Cleaning your car during the coronavirus pandemic

Do you know how to clean your car interior to reduce the risk of spreading coronavirus?

As COVID-19 continues to infect people across the world, it’s vital we all play our part in reducing its spread. For drivers this means more than just limiting travel to essential journeys, we should also be thoroughly cleaning the inside of our cars.

Before cleaning 
Ideally, wait three days after using your vehicle before cleaning for any traces of the coronavirus. Although official guidance tells us that we don’t know at what point there is no risk, studies of other viruses in the same family suggest that, in most circumstances, the risk is likely to be reduced significantly after 72 hours. 

If you can keep your car locked and secured for 72 hours, this will likely reduce the amount of particles living on surfaces.

Personal protective equipment (PPE) 
The government recommends using personal protective equipment or PPE when cleaning in non-healthcare settings. If someone with confirmed or suspected coronavirus has been in your car, you’ll need to protect yourself before you start. As a minimum you should wear:

  • gloves (preferably disposable) 
  • apron (preferably disposable) 

What you’ll need to disinfect your car: with many shops closed to slow the spread of COVID-19, you might think you’d struggle to find the products you need. Thankfully, a lot can be done with very little. All you should need for a decent clean is:

  • Bleach-free anti-bacterial wipes
  • Two bin liners

Cleaning your car during the outbreak: Once you’ve got the appropriate protective clothing on it’s time to tackle the cleaning. Before you start with the interior, just make sure you give all the door handles, including the boot, a good wipe down first.

Driver’s seat

  • Steering wheel, including horn and infotainment controls 
  • Ignition and power button 
  • Control stalks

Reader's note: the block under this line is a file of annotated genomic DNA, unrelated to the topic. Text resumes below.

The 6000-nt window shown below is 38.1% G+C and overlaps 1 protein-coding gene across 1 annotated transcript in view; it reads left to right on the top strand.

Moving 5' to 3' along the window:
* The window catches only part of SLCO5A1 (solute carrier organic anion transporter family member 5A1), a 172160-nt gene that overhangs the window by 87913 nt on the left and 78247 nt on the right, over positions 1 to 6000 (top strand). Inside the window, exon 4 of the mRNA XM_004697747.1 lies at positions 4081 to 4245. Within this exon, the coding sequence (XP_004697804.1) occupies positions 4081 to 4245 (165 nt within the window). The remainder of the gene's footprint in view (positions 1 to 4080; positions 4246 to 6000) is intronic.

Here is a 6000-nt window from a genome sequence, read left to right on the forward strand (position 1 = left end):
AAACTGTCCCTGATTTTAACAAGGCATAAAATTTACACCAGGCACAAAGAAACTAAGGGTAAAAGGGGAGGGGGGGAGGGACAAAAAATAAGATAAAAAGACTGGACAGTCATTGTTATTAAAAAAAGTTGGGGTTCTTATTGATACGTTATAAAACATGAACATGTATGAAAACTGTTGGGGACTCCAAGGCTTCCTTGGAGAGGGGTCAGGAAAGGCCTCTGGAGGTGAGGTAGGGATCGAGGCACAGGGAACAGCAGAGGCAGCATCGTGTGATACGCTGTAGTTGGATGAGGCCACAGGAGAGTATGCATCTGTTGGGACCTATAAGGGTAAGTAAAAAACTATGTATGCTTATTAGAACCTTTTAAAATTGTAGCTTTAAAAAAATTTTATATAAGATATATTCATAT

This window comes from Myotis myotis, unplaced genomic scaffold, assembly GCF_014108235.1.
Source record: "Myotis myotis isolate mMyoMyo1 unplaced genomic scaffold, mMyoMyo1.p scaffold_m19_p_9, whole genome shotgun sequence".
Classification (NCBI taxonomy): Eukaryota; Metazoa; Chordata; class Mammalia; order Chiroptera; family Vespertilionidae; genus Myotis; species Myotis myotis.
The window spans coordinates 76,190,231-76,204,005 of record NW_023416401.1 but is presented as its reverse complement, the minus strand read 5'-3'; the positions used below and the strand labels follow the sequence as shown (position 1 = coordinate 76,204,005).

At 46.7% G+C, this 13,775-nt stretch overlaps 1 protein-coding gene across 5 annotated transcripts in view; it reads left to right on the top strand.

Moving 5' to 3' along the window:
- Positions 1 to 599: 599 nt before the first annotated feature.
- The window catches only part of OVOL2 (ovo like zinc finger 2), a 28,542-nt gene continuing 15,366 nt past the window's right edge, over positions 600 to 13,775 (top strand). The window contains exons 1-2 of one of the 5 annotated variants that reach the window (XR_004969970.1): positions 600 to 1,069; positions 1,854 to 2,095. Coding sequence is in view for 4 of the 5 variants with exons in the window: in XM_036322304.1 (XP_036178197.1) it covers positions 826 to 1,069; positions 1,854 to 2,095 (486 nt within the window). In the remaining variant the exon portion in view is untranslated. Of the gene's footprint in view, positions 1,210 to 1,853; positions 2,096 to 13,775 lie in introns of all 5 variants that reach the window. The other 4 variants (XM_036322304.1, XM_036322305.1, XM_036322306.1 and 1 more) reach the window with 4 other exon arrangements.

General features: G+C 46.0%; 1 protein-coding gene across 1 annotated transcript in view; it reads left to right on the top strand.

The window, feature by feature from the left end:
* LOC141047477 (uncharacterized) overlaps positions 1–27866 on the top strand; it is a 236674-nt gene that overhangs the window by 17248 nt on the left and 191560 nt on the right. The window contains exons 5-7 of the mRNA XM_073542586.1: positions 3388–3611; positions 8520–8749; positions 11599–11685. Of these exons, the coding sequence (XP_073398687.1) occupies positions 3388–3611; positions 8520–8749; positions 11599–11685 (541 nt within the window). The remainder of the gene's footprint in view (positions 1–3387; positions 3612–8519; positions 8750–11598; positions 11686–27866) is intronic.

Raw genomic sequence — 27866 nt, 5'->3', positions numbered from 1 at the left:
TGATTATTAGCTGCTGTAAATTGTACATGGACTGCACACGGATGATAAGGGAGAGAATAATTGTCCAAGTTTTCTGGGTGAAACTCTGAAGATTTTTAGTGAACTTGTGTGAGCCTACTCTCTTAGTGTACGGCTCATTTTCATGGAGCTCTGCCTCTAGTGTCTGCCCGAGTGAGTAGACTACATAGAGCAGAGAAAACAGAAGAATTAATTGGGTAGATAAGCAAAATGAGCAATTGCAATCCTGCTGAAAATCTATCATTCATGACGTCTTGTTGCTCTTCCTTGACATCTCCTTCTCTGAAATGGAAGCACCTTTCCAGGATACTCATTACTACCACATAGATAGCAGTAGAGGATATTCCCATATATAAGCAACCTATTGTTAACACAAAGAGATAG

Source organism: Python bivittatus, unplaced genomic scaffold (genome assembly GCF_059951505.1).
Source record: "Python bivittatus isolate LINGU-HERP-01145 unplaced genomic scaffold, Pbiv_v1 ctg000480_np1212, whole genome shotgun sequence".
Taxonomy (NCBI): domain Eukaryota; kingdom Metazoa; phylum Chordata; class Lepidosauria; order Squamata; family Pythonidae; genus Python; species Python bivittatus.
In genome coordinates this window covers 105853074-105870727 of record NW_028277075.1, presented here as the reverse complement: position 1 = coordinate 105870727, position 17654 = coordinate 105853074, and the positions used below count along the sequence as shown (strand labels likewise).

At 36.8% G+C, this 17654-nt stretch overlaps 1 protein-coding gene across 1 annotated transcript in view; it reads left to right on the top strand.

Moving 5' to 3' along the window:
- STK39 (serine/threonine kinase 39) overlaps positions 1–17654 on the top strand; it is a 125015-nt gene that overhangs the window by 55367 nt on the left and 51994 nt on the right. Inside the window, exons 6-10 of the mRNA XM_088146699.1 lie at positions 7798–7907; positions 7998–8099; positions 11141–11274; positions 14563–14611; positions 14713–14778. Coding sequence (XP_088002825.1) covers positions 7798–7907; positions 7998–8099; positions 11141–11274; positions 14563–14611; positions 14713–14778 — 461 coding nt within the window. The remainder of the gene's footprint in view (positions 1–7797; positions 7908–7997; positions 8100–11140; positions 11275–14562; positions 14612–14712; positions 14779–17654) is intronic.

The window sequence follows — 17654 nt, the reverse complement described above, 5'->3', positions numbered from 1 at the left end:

• Keys

Of all the parts in your car, your steering wheel is probably the most exposed to human touch. Use antibacterial wipes around the whole of your wheel, including those out-of-sight areas where fingers tend to grip. 

Don’t forget to wipe the horn and any infotainment controls found on the steering wheel. You’ll also need to clean the full length of all control stalks for indicators, headlights and windscreen wipers. 

Although they’re technically not part of your car, you’ll also need to clean your keys. Make sure you clean the handle, metal and the ignition itself, as these are the parts most often touched. If your car uses a button to start, give this a wipe too.


  • Air vents – passenger and central 
  • Radio
  • Gear stick
  • Heating controls

We come into contact with our dashboard when using radios and infotainment systems. Heating controls are also a major touchpoint and you should pay particular attention to the knobs and buttons found here. 

Don’t forget the air vents. Grips found on the vents are used to manually change the direction of air flow and are regularly touched by both drivers and passengers, so these will need to be wiped too. 

Gear sticks are among the most touched areas of your car – make sure you scrub yours thoroughly, and the remainder of your dashboard towards your windscreen.

23 April 2020

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